Friday, July 8, 2016

My Problem With Word Problems

From Mark Anderson via a tweet from John Golden:

     I've spent a lot of time, and I know I'm not alone, helping struggling students find effective strategies to solve word problems.  Because so many of these students also read below grade level, much of that help is centered around improving comprehension.  After all, word problems are pieces of text, right?  Don't we also call them number stories?  It makes sense to locate the problem in an inability to fully understand what's happening in that text.
    Well yes, but there's more to it than that.  A comment thread on a post I published on this topic, along with an e-mail exchange with a colleague, has me reflecting on my own experience as a student.  I was, and remain to this day, an avid reader.  Reading (and writing) came easy to me.  My struggle was always with math.  So what was my excuse?  How come I had so much trouble with word problems?

Here's a typical example of a word problem, taken from our grade 4 curriculum:

     This piece of text wasn't written to inform, entertain, provoke, or enlighten.  It exists for one reason: to get kids to do math.  It was written to meet a standard, which makes it, by definition, contrived.  There's a subtle gesture towards kids; all kids like animals, right?  It does tell a story, but as a story it's neither compelling nor engaging. As a reader, I have no interest in what's happening.  Perhaps if I had been helped to feel the devastation of the storm, the thunder and the lightning, the sheets of rain, the flooding, the downed trees and wires; perhaps if I had been made to sympathize with the heroic attempts of the shelter staff to find homes for the poor animals, sweating in the heat with no air conditioning (or are they freezing in the cold with no warmth?), barking and meowing with fear in their dark cages, food spoiling in the refrigerators...perhaps then I might have cared about how many dogs and cats the Wyn and May shelters took.  I'm exaggerating of course, but couldn't the author of this problem made at least a small attempt to reach out and touch me?  As it is, I've given up long before I've reached the question.

     Robert J. Tierney and Jill LaZansky have written about the existence of, "An implicit contract between author and reader--a contract which defines what is allowable vis a vis the role of each in relation to the text."  They write:
"It seems reasonable to suggest that authors have a responsibility to their audience--a responsibility which necessitates that written communication be relevant, sincere, and worthwhile.  An author must predict the intentions and background of his or her audience.  If the author's predictions do not mesh with the reader, then the text the author has written may be deemed by its readers irrelevant, insincere, uninformative, ambiguous, or obscure; and it is likely the contract will be voided.  Symptomatic of this void, readers will likely criticize the author for being ambiguous, express an unwillingness to address the author's message, or misinterpret what has been written.  It is as if the reader would posit that the author has violated the terms of their contractual transaction."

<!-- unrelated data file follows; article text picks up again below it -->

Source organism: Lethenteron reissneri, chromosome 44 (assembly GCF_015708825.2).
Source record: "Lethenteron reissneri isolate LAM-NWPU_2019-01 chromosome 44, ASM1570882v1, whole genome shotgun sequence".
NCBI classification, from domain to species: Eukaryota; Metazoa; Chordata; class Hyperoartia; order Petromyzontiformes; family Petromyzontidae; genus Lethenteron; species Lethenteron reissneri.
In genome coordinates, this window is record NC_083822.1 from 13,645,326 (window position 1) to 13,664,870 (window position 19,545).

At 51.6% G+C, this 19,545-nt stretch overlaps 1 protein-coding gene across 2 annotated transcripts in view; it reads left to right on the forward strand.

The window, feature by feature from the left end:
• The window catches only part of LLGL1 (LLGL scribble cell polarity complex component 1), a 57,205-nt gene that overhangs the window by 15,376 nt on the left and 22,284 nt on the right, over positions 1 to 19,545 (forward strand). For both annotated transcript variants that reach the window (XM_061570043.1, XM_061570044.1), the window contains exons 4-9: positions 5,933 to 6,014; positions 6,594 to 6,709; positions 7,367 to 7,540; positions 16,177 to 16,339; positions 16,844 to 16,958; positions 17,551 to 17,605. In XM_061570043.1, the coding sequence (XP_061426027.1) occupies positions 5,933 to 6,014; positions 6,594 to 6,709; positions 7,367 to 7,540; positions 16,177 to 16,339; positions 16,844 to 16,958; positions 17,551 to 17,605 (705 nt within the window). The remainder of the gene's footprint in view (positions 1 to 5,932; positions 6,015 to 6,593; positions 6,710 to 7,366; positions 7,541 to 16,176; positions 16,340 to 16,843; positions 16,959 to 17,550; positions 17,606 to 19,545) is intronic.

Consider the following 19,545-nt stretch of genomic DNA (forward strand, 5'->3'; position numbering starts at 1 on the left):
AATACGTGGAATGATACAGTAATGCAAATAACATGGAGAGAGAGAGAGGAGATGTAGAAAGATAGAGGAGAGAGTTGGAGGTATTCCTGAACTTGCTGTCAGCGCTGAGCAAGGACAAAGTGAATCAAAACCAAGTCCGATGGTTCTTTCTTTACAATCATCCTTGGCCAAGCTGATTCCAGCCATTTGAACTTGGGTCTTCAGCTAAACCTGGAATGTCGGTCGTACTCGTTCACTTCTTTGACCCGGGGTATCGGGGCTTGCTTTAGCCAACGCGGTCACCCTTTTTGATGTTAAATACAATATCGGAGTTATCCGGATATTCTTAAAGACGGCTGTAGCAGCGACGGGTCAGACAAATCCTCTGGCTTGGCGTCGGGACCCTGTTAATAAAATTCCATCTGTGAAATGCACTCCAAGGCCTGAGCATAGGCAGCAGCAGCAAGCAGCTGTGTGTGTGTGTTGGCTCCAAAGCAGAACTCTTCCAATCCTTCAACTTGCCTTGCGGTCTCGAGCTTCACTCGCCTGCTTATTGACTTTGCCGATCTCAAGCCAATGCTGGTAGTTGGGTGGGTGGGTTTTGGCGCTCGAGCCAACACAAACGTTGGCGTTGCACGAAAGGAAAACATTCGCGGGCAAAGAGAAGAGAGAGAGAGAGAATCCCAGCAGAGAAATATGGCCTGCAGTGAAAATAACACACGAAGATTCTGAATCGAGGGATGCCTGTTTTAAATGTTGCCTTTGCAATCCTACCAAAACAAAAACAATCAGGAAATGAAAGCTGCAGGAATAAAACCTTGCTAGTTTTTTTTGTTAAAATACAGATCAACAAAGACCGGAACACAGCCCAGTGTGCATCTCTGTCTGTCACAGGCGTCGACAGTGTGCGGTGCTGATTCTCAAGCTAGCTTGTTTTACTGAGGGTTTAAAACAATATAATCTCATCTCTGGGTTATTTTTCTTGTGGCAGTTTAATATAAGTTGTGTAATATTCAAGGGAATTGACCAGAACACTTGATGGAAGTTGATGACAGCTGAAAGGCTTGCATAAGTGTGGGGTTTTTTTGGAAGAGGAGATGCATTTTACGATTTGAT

Do the authors who write word problems for textbooks and standardized tests have a responsibility to their audience?  If they expect students to make good faith efforts to engage with their texts, is it reasonable to ask them to hold up their end of the bargain?  I wouldn't have been able to articulate this as a student, but as an adult reflecting on my own experience as a math learner, and as a teacher who has spent countless hours trying to help students navigate their way through number stories, I feel a rising sense of anger and frustration when I read problems like the one about the River Forest Pet Shelter.  Most students do not have the voice to criticize it on its own terms as a failed piece of writing, but many will react, as Tierney and LaZansky observe, by being unwilling to address its message (shutting down), or by misinterpreting what has been written.  As a student, I did both.  

    The MTBoS project endeavors to repair this contractual void.  What is a 3-Act if not an attempt by its author (teacher) to create a compelling narrative?  More than that, it offers an opportunity for the reader (student) to participate in the telling, making the author and reader partners in the construction of meaning.  In a good 3-Act, students may not always arrive at the correct solution, but they are rarely at a loss to understand what it is they're being asked to find, and, more often then not, they are eager to engage in the task. 
     The problem I had with word problems had nothing to do with literacy; I was a good reader with good comprehension skills.  I'm not saying that if they had been written with more craft and style that I would have been able to solve them, or even know what to do.  But at least I would have gotten to the question.  




  1. Great. And, of course, I love the comic support.

    Eugenia Cheng defines math as thinking logically about logical things. So if we present logical things that interest them, students will automatically be doing math, right?

  2. Thanks John! I'm not so confident to predict that it will be automatic, but we'll certainly increase the odds that something productive will happen.

  3. I have often wondered if there was a conspiracy to include only boring and irrelevant math reasoning practice in elementary math texts.